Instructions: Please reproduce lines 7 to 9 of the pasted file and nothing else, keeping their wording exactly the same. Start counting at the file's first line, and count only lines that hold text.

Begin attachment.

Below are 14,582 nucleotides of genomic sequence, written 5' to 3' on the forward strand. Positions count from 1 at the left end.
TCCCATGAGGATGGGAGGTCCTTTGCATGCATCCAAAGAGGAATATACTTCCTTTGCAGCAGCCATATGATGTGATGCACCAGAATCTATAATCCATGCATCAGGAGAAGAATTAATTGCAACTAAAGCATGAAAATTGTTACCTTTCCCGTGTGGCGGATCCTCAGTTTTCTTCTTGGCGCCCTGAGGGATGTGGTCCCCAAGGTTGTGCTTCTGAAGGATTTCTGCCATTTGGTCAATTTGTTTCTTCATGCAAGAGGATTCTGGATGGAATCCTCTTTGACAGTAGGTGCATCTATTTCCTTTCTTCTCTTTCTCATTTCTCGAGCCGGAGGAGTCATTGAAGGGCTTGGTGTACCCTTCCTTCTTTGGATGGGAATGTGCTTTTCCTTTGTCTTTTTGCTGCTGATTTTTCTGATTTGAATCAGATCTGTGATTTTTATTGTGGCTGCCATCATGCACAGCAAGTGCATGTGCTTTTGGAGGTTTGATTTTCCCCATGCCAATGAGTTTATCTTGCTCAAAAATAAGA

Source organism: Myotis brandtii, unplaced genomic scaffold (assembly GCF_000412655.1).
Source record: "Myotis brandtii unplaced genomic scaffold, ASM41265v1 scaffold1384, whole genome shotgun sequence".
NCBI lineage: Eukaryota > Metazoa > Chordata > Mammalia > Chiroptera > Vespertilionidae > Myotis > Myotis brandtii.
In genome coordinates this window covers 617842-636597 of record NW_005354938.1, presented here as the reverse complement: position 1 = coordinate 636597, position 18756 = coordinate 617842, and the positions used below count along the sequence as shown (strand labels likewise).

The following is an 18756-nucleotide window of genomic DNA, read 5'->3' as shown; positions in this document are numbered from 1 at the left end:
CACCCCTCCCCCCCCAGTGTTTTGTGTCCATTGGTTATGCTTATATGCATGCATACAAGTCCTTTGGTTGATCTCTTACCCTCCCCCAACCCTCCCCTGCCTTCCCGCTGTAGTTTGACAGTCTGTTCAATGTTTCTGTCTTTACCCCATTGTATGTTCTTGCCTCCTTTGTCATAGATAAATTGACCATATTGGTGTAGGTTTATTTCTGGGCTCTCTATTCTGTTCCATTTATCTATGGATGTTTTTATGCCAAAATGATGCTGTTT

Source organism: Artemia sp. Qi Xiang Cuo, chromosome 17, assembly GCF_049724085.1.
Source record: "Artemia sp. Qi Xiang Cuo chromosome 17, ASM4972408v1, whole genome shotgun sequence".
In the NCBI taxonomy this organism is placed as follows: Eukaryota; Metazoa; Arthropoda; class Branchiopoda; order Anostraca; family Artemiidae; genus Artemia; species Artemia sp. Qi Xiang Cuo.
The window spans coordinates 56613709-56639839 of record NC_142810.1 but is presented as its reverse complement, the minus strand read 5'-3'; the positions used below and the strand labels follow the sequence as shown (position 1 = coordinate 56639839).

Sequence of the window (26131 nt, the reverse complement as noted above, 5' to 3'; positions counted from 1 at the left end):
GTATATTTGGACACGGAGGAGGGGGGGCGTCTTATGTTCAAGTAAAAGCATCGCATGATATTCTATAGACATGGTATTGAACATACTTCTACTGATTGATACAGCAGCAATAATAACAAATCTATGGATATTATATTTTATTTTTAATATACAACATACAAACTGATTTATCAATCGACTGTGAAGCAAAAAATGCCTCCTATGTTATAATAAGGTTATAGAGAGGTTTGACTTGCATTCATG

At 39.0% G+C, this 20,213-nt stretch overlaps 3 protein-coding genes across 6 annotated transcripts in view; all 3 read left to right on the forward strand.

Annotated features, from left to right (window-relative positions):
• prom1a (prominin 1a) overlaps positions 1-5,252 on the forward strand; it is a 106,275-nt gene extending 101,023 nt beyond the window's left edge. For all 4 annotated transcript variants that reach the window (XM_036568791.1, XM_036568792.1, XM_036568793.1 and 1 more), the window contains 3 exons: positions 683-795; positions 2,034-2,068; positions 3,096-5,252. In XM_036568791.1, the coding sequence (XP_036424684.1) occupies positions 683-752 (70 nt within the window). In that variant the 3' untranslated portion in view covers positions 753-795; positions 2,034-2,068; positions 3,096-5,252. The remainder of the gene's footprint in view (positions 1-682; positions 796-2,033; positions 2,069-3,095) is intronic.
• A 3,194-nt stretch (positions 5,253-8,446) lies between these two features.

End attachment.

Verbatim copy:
The following is an 18756-nucleotide window of genomic DNA, read 5'->3' as shown; positions in this document are numbered from 1 at the left end:
CACCCCTCCCCCCCCAGTGTTTTGTGTCCATTGGTTATGCTTATATGCATGCATACAAGTCCTTTGGTTGATCTCTTACCCTCCCCCAACCCTCCCCTGCCTTCCCGCTGTAGTTTGACAGTCTGTTCAATGTTTCTGTCTTTACCCCATTGTATGTTCTTGCCTCCTTTGTCATAGATAAATTGACCATATTGGTGTAGGTTTATTTCTGGGCTCTCTATTCTGTTCCATTTATCTATGGATGTTTTTATGCCAAAATGATGCTGTTT

Source organism: Artemia sp. Qi Xiang Cuo, chromosome 17, assembly GCF_049724085.1.